Raymond Schlather, Greenwood's attorney, said his client was "in no way involved in any physical altercation of any kind," adding, "nor did he commit any crime."
"To be clear, the use of the n word [sic], and any related racist or derogatory language, is completely unacceptable not only at Cornell but anywhere in America," Schlather wrote in an email. "My client understands this well; such language not only offends his values but does not reflect the person he is."
But in an emailed statement to NBC News, Greenwood apologized for his use of the slur and said he "deeply regret[ed]" his actions.
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"I used language that was completely unacceptable and inappropriate; language that neither reflects my values nor who I am. For that, I accept full responsibility and sincerely apologize to my fellow students, the entire Cornell community and my family and friends," he wrote. "Looking ahead, I am committed to doing everything I need to make things right. In the fullness of time I am confident that the truth of what happened will be clear. However, even a full exoneration cannot justify my use of such abhorrent language."
After reports of the alleged assault surfaced, three entities responded: Cornell University, the chapter's Psi Upsilon alumni Board of Governors and the national chapter of Psi Upsilon.
The fraternity was given an indefinite suspension by both Cornell and the alumni Board of Governors. The national chapter's statement initially said it was investigating the crime.
A statement from Cornell said that the Board of Governors agreed to continue renovations on the chapter's fraternity house, which had been vacant since last year.
Upon the house's finished renovation in 2018-19, the location would be open to "student organizations at Cornell that are dedicated to promoting a diverse and inclusive student community."
On Wednesday, the national chapter updated its statement, saying that after the investigation found that no actual members of the fraternity were involved in the alleged assault, its suspension of the fraternity would last until 2020.
The change means that the national chapter can allow the fraternity to again petition for reinstatement to be recognized by the school once the designated time lapses.
However, Martha Pollack, the school's president, and Ryan Lombardi, the vice president of student and campus life, both wrote in their separate initial statements that pending an investigation, Psi Upsilon would not be considered for reinstatement.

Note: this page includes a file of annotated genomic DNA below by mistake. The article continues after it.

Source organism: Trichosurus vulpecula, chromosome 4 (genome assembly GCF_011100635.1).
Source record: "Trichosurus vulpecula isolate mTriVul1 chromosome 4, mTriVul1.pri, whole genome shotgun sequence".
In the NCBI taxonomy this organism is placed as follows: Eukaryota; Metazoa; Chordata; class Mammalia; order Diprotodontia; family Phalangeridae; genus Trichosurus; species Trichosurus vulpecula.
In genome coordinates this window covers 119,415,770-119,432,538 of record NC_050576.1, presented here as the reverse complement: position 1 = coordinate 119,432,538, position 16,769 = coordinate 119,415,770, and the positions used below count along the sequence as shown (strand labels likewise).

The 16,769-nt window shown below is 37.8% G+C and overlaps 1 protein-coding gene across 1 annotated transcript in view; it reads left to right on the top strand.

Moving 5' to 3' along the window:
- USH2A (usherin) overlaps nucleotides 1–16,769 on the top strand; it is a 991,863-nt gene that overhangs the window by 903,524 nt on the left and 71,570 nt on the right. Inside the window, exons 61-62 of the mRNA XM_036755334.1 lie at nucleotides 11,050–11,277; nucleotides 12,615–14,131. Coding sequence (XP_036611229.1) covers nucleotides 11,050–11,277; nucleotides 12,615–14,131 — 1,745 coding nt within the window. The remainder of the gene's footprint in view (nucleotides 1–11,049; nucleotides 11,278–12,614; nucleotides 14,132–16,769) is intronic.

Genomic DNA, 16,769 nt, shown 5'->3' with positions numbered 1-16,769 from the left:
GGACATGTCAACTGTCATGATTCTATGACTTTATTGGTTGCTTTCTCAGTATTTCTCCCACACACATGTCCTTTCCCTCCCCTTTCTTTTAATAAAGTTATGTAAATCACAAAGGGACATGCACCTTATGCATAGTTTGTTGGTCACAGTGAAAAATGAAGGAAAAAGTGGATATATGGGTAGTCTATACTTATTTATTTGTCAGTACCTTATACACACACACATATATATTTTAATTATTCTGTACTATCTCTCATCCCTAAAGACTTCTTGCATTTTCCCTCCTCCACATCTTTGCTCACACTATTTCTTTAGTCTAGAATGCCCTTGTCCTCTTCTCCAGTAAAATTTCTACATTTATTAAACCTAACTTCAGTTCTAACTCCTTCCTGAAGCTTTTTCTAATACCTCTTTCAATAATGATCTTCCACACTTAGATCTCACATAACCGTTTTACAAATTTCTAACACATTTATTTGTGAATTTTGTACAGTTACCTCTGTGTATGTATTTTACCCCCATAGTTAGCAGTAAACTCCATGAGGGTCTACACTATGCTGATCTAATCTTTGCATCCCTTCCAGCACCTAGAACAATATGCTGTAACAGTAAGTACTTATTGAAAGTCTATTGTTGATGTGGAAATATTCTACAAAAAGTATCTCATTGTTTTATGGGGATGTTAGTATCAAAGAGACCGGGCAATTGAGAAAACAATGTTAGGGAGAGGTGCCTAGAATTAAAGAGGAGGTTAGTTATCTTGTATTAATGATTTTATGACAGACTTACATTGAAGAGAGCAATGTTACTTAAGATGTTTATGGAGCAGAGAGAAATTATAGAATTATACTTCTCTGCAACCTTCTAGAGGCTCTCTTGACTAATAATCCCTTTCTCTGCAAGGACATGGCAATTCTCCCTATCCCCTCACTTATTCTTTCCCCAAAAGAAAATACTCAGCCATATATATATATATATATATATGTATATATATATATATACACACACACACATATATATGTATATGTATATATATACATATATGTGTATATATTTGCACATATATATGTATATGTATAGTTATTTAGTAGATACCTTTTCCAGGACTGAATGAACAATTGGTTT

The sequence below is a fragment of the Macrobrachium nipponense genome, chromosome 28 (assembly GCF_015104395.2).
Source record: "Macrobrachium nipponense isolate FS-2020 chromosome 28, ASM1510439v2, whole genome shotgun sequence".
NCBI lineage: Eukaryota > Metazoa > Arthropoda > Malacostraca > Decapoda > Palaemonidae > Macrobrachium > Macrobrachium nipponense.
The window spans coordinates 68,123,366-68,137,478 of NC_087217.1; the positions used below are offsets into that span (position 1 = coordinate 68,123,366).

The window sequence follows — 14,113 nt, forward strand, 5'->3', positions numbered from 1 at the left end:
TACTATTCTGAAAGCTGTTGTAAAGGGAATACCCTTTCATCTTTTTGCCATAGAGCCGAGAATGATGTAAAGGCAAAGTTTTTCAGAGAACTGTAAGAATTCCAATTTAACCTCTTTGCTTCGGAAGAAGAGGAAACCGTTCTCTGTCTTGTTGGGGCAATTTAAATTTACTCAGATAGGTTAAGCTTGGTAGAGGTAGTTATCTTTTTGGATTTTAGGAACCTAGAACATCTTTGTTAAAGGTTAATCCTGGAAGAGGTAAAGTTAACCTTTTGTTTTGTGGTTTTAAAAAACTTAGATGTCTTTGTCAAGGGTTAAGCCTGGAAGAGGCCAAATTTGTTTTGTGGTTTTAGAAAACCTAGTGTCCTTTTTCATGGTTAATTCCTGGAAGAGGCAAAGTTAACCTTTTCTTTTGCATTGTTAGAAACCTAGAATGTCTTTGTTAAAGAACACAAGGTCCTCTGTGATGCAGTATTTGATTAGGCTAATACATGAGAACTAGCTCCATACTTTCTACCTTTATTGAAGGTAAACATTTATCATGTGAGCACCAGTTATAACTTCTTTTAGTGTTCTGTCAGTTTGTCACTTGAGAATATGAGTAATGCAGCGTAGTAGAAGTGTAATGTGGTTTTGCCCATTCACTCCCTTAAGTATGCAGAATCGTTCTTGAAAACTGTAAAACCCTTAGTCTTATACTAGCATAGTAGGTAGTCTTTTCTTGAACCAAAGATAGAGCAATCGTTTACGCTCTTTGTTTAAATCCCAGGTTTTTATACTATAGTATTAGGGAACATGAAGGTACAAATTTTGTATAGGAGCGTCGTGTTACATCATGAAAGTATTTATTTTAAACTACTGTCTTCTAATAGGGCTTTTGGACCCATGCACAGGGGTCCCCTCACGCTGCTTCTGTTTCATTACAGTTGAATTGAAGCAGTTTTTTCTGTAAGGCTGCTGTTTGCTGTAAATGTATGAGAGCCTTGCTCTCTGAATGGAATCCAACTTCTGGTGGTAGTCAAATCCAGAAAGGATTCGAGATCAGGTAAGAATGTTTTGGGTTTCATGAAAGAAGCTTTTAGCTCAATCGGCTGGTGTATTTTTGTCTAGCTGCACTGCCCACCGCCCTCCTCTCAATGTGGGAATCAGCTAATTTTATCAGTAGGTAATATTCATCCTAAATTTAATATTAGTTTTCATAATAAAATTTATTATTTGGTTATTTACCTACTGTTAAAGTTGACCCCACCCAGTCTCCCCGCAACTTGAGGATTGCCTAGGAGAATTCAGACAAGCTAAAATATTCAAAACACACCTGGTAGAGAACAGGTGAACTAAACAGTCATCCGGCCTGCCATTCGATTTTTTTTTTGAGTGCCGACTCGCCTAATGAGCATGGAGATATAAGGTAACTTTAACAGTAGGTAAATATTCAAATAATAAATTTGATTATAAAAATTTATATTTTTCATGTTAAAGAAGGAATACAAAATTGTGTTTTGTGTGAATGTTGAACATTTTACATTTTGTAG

"Based on what we know, and pending final investigation, Cornell will not consider Psi Upsilon’s reinstatement as an affiliated fraternity" Pollack said.
Neither statement provided a date as to if or when that decision could be reversed.
Cornell's Psi Upsilon chapter, which dates back to 1876, has been embattled since last year when its president, Wolfgang Ballinger, was charged in connection with a sex assault at the fraternity house.
The fraternity initially faced an interim suspension, but after the chapter violated the terms of the suspension by throwing a party, Cornell revoked its recognition of Psi Upsilon for three years, reported student newspaper The Cornell Daily Sun.
Instead of being eligible for recognition in 2019, the fraternity's national chapter instated the four-year suspension because its headquarters learned some members were still recruiting pledges, according to a statement.
That means once the national chapter's suspension ends in 2020, it will allow petitioning for reinstatement to begin, but it does not mean Cornell nor the local chapter's Board of Governors will automatically agree to allow the chapter to come back or recognize it as an affiliated fraternity.
"The chapter was originally planning to petition for reinstatement with Cornell this fall, but we feel it is best to wait to restart after all initiated members who are current students have graduated. Further, we are encouraged by the actions of the Chi Board of Governors, the alumni who oversee the chapter house, for their cooperation, assistance and quick action in this situation," the national chapter's statement read.
In an earlier statement, Fox, the fraternity's executive director, said the "crimes reported on the evening of September 15th are in opposition to these values and have no place in Psi Upsilon Fraternity or at any college campus."
"Our thoughts are with the young man who was assaulted, and all the students at Cornell who are affected by this atrocious crime," Fox said in the statement.
Pollack said the school "will take appropriate disciplinary action against individuals and organizations involved" once an investigation is completed.
Several additional steps to combat racially motivated crimes were announced in the statement, including directing the heads of the Interfraternity and Panhellenic councils to develop diversity training.
CORRECTION (Sept. 22, 10:31 a.m. ET): An earlier version of the headline on this article misstated the length of time for which Cornell shuttered the fraternity chapter of Psi Upsilon. It has been shuttered indefinitely, not until 2020.
Kalhan Rosenblatt is a reporter for NBC News, based in New York.